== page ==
By: Rev Laura E. Everett
April 16, 2012
Sometimes, the front pew is the hardest place to figure out what is going on at church. At 10:30pm on Saturday night, the Parish Council President greeted me at the front door of Taxiarchae/Archangels Greek Orthodox Church in Watertown. She saved me a seat of honor in the front pew. The only other people I know in the entire church of 300 people are the Priest and his wife, the Presbytera. A Protestant clergywoman at the holiest of Orthodox Christian feasts, I already feel a bit out of sorts. Quickly, I discover the problem with the first pew: you can’t follow the cues of the people ahead of you. By the tenth time we sang the Resurrection Hymn “Christos Anesti,” I think I had figured out both the tune and the proper movements of the lit Paschal candle. But there was a lot of page turning and fumbling in-between. This is the spiritual discipline of Ecumenical Awkwardness.
In the book and project “Practicing our Faith,” Craig Dykstra explains that Christian practices “are patterns of communal action that create openings in our lives where the grace, mercy, and presence of God may be made known to us. They are places where the power of God is experienced.” I’ve come to believe in the spiritual discipline of Ecumenical Awkwardness, a Christian practice of being out of sorts and never quite conversant in the local language. Ecumenical awkwardness requires intentionally going to a new place, not knowing the customs but trusting that God has something new to teach you there and with those people. For the sake of the unity of the Church, we are called to go to places we don’t know, pray with people we don’t know and worship in ways that are unfamiliar.
My explicitly ecumenical ministry requires that I engage in this discipline, but why should anyone else? At this point in the Church’s life, I am convinced that all ministry requires border-crossing. We can no longer presume fluency or familiarity with Christian practices among the people we serve. By taking us out of our familiar settings, Ecumenical Awkwardness forces ministers back to a time when we too were strangers to worship and practice. This practice can only increase our awareness of the presumptions we make for our own parishioners.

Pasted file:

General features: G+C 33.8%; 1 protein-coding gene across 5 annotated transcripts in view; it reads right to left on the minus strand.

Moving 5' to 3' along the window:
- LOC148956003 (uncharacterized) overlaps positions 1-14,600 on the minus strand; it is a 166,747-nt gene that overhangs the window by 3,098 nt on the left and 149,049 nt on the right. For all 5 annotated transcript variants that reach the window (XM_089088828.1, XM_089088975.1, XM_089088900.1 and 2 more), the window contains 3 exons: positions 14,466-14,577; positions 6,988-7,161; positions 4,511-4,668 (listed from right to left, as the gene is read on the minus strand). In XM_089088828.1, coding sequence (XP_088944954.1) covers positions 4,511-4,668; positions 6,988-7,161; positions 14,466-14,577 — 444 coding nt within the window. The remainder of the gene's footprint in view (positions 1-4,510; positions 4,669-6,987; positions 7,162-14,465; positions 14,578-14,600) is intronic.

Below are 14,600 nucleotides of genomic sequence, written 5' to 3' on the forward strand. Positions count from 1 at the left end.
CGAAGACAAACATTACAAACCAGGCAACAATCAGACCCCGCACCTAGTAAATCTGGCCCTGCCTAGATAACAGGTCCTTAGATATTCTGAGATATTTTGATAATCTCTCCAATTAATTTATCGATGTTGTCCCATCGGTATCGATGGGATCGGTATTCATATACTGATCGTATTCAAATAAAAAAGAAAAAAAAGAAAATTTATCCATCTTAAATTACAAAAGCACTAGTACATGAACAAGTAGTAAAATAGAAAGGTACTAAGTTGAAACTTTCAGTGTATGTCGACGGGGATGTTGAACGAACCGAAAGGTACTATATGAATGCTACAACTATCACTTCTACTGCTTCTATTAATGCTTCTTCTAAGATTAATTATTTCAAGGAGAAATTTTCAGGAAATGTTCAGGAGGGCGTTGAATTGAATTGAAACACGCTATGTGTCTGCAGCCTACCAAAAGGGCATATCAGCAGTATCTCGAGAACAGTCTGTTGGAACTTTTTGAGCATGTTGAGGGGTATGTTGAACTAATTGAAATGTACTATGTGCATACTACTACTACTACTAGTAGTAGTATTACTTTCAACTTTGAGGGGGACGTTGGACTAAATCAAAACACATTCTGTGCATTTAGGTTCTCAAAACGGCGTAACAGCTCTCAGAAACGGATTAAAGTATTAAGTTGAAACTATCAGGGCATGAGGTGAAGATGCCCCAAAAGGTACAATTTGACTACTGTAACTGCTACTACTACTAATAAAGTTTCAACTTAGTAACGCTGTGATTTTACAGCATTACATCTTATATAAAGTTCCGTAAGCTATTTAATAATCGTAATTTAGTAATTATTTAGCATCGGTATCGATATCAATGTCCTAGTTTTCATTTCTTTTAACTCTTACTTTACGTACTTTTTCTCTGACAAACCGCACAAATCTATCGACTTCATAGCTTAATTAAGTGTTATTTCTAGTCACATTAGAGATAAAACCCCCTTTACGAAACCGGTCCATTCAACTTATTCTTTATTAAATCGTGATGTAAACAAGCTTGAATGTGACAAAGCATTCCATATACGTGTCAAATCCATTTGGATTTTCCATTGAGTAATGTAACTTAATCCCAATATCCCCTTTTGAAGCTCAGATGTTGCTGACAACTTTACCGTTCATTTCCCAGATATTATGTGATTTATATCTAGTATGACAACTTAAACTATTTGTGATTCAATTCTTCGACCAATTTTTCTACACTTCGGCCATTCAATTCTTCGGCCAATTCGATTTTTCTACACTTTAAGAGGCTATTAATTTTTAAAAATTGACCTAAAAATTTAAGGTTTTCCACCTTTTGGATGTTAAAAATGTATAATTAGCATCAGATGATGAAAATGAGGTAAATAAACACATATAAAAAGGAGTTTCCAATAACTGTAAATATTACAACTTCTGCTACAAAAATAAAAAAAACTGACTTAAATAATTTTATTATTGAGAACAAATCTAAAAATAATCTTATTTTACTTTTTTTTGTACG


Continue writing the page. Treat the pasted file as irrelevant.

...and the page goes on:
Moreover, ministers must practice intentional ecumenical awkwardness because our congregations are no longer denominationally homogenous. As the Pew Forum’s US Religious Landscapes Survey notes, 44% of Americans “now profess a religious rather affiliation that is different from the religion in which they were raised.” Or as a Roman Catholic priest quipped to me recently “Our large Roman Catholic parish was the biggest Protestant church in town, with so many inter-marriages, converts and guests.” When I visit a congregation or bring greetings to a denominational gathering, I ask people to raise their hand if they’ve ever been formed by another religious community. The majority of hands raised tell a story of movement and multiple identities. We’ve all heard it before, but the era of cradle-to-grave anything is mostly over. We must practice ‘ecumenical awkwardness’ because our people live it.
In her new book, “Still: Thoughts on a Mid-Faith Crisis” Lauren Winner writes of trying ‘dislocated exegesis,’ a practice of reading familiar Scripture in an unusual location- hospital waiting room or immigration detention center. Perhaps ‘ecumenical awkwardness’ is a practice of ‘dislocated worship’ or ‘dislocated polity,’ so that as we witness the worship and work of another Christian community, our own patterns and habits are exposed. When I am a guest, I fumble into all of the liturgical practices that are not explicit in the bulletin or book: when to stand, when to cross myself, what tune we use for the text that we assume everyone already knows. Visiting other Christian communities and practicing Ecumenical Awkwardness exposes for me how often my own church presumes information that would be necessary for fully participating in worship. I believe it is worth intentionally practicing Ecumenical Awkwardness if solely for the awareness it creates as we return to our own communities and view our own practices anew.
As an ecumenical guest, I depend on the Christian practice of hospitality to help me through the awkwardness. During the Pascha liturgy with my nose studiously in my book and facing the altar, the woman next to me tapped my shoulder and whispered, “Now is the time we all the face the icon of the Resurrection processing forward.” “Turn around,” she said. The spiritual discipline of Ecumenical Awkwardness puts us in a new posture where God can tap us on the shoulder and turn us around.
Tags: Thinking Out Loud